Understanding fingerprint access control devices
Do you run a business or own a building that needs high-tech security? Are you in a situation in which standard locks and keys or generic swipe cards and keypads just won't do?
If so, you might be a good candidate for a fingerprint access control system. Read on to find out how such an access system works. You'll learn about some of the key benefits to this type of biometric access control system, how much you can expect to pay compared to other readily available access control systems, and whether a fingerprint access control devices are a good fit for your business.
How fingerprint access control systems work
In reality, the security aspect of a fingerprint access control system is much like any other access control system. Your workers must present a form of identification (whether it is a swipe card or code in standard systems or a fingerprint, in this case) to your system controller. This then logs and allows entrance to the secured area.
What distinguishes a fingerprint access control system is the technology needed to recognize the slight variations of the human fingerprint.
The key piece of equipment used is the fingerprint sensor, which has two specific jobs:
- To scan a "picture" of your fingerprint.
- To determine whether or not the scan matches the fingerprint on file.
The different types of fingerprint scanners
While fingerprint sensing technology is ever-changing, types of fingerprint scanners are not limited to but may include:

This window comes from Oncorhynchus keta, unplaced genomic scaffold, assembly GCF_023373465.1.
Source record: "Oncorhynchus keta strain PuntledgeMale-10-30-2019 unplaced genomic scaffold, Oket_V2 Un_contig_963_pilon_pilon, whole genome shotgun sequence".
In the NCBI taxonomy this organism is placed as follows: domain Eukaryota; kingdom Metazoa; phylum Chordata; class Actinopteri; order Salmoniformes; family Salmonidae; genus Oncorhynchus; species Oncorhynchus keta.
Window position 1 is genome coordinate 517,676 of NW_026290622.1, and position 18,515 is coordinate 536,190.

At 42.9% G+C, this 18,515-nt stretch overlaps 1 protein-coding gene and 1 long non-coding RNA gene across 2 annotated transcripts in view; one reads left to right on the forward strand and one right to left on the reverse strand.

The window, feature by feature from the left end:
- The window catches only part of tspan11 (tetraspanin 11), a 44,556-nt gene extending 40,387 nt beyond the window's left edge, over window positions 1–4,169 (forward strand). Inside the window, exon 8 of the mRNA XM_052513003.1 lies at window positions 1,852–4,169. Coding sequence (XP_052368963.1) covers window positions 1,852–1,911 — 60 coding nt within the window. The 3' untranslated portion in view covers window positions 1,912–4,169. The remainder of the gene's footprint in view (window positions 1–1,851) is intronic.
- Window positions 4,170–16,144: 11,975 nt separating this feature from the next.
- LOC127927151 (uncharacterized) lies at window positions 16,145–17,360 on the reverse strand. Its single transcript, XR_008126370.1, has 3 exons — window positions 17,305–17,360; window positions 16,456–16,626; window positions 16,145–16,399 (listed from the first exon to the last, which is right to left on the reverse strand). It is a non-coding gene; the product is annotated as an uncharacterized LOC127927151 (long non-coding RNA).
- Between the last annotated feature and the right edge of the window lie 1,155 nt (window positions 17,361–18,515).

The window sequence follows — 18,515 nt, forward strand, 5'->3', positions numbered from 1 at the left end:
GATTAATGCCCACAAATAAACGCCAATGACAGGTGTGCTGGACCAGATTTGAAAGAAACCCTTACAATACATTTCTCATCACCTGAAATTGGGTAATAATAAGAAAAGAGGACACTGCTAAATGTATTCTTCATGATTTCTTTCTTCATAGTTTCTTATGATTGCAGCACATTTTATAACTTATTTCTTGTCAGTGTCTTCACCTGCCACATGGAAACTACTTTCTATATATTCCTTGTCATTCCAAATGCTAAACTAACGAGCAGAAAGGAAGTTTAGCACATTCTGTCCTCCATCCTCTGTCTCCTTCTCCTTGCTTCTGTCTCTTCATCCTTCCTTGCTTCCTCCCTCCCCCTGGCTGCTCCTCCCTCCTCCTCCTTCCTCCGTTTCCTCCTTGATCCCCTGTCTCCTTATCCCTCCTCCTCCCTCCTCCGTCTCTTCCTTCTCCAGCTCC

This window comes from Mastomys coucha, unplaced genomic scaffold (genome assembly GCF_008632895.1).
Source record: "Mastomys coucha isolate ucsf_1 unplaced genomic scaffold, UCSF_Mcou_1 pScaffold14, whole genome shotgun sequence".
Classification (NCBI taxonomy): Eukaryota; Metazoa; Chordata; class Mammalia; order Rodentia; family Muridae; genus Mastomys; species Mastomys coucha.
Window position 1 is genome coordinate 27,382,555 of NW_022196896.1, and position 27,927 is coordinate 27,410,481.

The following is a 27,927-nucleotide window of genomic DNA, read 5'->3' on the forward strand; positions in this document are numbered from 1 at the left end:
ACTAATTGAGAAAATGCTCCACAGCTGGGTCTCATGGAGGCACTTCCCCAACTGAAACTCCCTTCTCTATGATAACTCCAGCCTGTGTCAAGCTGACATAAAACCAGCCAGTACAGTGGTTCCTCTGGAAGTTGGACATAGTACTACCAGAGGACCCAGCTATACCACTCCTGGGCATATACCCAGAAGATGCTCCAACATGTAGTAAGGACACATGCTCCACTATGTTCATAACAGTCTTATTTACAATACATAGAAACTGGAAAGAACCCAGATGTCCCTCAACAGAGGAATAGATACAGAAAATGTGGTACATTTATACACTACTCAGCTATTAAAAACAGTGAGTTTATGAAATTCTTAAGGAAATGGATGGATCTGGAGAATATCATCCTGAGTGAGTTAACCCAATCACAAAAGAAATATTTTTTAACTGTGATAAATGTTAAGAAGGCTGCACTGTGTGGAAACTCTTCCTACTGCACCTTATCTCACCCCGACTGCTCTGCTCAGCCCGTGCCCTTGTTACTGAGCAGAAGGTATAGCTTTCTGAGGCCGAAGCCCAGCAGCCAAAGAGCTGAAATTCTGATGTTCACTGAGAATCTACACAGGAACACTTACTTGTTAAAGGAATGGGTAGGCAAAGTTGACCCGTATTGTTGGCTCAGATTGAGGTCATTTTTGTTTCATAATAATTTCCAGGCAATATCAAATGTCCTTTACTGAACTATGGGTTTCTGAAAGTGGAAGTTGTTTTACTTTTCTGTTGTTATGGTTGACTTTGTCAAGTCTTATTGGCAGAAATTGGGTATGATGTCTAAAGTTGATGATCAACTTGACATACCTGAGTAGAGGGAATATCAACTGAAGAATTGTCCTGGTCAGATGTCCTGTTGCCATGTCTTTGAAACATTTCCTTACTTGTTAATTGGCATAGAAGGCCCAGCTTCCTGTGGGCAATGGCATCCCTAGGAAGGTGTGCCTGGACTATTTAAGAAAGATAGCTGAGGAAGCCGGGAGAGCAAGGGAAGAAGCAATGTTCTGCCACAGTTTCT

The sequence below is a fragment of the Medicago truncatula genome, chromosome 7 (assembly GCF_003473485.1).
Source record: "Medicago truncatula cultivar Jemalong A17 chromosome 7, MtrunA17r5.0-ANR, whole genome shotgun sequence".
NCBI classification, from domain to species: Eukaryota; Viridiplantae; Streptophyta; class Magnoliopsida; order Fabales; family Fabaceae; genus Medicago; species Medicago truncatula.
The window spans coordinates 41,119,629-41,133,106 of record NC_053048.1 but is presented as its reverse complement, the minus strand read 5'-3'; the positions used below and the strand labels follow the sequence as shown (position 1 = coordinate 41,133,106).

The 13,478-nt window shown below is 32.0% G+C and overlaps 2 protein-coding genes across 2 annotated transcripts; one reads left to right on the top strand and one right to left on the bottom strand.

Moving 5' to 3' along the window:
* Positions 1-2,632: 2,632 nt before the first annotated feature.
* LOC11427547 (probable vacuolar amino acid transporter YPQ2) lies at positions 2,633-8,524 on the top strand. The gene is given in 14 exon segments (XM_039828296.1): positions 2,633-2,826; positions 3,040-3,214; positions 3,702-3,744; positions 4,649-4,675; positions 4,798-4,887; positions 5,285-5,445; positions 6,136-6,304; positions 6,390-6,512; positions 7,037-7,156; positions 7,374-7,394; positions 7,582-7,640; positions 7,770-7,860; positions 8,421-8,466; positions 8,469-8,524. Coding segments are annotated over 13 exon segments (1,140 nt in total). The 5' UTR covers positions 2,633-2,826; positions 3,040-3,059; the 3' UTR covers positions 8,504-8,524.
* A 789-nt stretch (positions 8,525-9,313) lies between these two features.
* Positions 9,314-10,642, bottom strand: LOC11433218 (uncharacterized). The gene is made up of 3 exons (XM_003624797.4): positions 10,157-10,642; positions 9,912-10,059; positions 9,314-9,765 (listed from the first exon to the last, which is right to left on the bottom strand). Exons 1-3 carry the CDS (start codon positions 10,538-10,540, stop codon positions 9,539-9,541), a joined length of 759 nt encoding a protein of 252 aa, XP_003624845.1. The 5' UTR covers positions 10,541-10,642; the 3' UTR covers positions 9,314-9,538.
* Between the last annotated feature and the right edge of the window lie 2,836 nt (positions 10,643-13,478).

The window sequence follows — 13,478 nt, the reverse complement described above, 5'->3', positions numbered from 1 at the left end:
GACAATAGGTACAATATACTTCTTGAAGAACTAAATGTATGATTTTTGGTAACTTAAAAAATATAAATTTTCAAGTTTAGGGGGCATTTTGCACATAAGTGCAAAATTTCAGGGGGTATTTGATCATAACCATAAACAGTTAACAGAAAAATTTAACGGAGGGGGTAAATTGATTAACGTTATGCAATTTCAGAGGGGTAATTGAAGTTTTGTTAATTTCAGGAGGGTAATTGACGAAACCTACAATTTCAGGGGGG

- Optical. At its heart, an optical fingerprint scanner is nearly identical to a digital camera or picture scanner. It has the same CCD (charge coupled device), which snaps a picture of your fingerprint when your finger is placed against the glass plate. Compared to the capacitance scanner below, an optical scanner is more easily manipulated with a high-quality fingerprint scan that includes light and dark areas. Optical scanners are also a bit bulkier than capacitance scanners, making them poor candidates when space is a concern.
- Capacitance. On the other hand, a capacitance scanner uses electrical current instead of light to come up with a picture of your fingerprint. It does this by comparing relative charges between the ridges and valleys of your fingers. While both optical and capacitance scanners result in a picture of your fingerprint, the main advantage to a capacitance scanner is that it requires ridges and valleys to make it harder to fool. An optical scanner can be fooled by a high-quality scan of a fingerprint, which would also include light and dark areas.
- Thermal. A thermal scanner relies on the pyro-electric technology used in infrared cameras. The contact temperature of fingerprint ridges will be measured on a sensor, as well as the ambient temperature of fingerprint valleys. This scanning technology does have some drawbacks in temperature change, wear, and contamination.